Extending UN mission in Georgia for six months, Security Council urges dialogue
Stressing the need for dialogue between the Government and Abkhaz sides in Georgia, where fighting 14 years ago drove nearly 300,000 people from their homes, the Security Council today extended the United Nations mission in the country for another 6 months until 15 October.
In a resolution adopted unanimously, the 15-member body also condemned the attack on villages in the upper Kodori valley on 11-12 March and urged all sides to fully support the ongoing investigation conducted by the Joint Fact Finding Group, which is led by the UN Observer Mission in Georgia (UNOMIG).
“The Security Council… decides to extend the mandate of UNOMIG for a new period terminating on 15 October 2007... [It] stresses that the situation on the ground in the areas of security, return of internally displaced persons (IDPs) and rehabilitation and development must be improved and calls on both sides to resume dialogue,” the resolution states.
The Council “urges the sides to address seriously each other’s legitimate security concerns, to refrain from any actions which might impede the peace process, and to extend the necessary cooperation to UNOMIG and the CIS (Commonwealth of Independent States) peacekeeping force.”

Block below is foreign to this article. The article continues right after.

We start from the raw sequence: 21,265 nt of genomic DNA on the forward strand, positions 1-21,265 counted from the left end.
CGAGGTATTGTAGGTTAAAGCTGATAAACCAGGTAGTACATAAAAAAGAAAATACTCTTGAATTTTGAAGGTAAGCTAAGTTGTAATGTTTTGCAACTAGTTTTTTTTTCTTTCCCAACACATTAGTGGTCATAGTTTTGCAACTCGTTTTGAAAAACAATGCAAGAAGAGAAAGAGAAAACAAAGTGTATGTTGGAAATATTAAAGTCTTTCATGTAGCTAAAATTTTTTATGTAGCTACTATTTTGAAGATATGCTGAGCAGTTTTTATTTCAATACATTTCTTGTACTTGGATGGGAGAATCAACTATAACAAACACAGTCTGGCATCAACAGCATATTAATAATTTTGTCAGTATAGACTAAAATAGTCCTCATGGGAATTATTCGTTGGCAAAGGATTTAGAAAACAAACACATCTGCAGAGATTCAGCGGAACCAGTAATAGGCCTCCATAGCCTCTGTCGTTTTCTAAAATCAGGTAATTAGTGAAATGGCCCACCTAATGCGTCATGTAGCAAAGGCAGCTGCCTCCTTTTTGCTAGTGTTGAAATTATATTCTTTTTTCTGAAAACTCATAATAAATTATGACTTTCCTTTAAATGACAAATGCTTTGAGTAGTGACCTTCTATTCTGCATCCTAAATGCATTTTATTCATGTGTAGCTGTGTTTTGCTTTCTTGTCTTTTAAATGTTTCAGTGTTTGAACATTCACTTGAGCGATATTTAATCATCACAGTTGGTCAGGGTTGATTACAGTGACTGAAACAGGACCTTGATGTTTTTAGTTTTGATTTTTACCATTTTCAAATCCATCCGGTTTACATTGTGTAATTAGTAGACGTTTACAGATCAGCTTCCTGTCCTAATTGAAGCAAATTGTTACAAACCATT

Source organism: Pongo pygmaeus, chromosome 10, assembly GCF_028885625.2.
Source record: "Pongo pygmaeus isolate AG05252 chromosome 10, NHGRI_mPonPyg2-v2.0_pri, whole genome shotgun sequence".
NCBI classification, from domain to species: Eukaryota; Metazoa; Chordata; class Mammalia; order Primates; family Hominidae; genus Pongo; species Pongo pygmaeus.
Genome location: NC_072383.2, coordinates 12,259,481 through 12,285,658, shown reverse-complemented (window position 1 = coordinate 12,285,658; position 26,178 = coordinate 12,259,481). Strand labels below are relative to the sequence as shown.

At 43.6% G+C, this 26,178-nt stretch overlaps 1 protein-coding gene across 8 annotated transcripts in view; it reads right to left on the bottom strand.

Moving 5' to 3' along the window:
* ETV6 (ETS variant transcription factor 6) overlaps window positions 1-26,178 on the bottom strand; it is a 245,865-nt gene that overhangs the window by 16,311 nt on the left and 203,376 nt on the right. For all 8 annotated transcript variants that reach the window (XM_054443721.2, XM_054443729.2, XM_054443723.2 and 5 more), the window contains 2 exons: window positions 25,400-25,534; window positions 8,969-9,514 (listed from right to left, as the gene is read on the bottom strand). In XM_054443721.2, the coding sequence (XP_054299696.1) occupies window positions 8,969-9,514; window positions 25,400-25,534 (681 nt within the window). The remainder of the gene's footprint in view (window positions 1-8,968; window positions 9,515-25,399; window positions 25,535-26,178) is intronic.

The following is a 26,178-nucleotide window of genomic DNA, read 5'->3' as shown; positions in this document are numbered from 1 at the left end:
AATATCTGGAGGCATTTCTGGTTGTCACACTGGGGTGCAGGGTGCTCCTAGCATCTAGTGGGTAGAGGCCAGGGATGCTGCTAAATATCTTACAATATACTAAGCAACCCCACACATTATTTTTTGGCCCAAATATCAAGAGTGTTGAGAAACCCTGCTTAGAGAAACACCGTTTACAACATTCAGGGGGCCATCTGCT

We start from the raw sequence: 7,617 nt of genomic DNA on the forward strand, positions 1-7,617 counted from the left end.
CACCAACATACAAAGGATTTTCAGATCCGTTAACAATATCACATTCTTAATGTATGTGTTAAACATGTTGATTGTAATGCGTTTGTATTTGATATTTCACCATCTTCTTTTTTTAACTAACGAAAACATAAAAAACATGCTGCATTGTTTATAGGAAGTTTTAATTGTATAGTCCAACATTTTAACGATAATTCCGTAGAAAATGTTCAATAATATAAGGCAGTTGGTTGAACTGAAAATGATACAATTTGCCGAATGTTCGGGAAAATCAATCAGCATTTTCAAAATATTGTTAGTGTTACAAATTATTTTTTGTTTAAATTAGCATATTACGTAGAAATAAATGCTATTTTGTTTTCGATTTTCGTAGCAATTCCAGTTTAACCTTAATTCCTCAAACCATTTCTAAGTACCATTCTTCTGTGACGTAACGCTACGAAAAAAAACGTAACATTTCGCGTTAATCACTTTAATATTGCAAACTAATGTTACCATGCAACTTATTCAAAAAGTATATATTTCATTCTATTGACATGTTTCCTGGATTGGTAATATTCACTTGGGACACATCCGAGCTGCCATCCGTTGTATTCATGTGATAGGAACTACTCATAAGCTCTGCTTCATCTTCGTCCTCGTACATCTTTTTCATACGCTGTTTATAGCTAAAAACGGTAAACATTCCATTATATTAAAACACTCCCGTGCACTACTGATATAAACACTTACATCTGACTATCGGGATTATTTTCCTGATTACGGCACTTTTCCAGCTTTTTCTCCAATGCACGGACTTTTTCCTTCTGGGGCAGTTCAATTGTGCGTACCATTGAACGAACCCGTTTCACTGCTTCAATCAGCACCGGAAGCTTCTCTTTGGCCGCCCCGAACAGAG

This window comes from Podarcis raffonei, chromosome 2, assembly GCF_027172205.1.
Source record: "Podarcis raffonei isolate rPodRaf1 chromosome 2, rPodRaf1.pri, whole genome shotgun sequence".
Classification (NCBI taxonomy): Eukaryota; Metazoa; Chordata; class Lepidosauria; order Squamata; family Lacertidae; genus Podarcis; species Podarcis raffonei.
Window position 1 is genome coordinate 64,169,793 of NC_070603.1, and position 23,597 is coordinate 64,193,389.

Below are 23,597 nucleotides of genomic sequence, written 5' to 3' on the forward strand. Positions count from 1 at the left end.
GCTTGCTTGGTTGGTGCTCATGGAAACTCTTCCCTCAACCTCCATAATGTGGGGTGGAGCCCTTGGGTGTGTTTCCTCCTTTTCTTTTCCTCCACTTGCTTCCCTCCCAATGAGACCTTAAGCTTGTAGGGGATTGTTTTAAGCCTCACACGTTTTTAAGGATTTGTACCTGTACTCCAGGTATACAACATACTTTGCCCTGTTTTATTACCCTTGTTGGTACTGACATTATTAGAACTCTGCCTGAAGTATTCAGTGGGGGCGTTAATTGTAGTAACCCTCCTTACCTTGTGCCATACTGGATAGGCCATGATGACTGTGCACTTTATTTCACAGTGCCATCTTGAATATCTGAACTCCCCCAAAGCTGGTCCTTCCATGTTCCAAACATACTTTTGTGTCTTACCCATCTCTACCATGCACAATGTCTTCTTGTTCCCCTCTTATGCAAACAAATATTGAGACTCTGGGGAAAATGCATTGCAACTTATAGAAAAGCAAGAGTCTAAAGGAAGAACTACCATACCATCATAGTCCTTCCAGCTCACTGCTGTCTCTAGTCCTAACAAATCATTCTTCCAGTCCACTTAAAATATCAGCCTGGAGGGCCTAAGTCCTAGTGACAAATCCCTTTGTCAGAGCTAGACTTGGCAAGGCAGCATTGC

In his latest report on the work of the UN in Georgia, which was released last week, Secretary-General Ban Ki-moon said last month’s rocket attacks in the upper Kodori valley were “a major setback”, but added there have been recent signs of progress between the Georgian and Abkhaz sides.
Mr. Ban cited the continued joint patrols of the valley by UNOMIG and the CIS peacekeeping force as one example of the progress being made, adding that the patrols had observed no heavy weapons and a reduction in the number of armed personnel since a similar patrol in October last year.
UNOMIG was set up in 1993 and expanded in 1994 to verify compliance with a cessation of hostilities and separation of forces accord, with patrols of the Kodori valley a specific part of its mandate. But it stopped patrolling the upper part of the valley in 2003 when four mission members were held hostage. Patrols were resumed after a break of three years last December.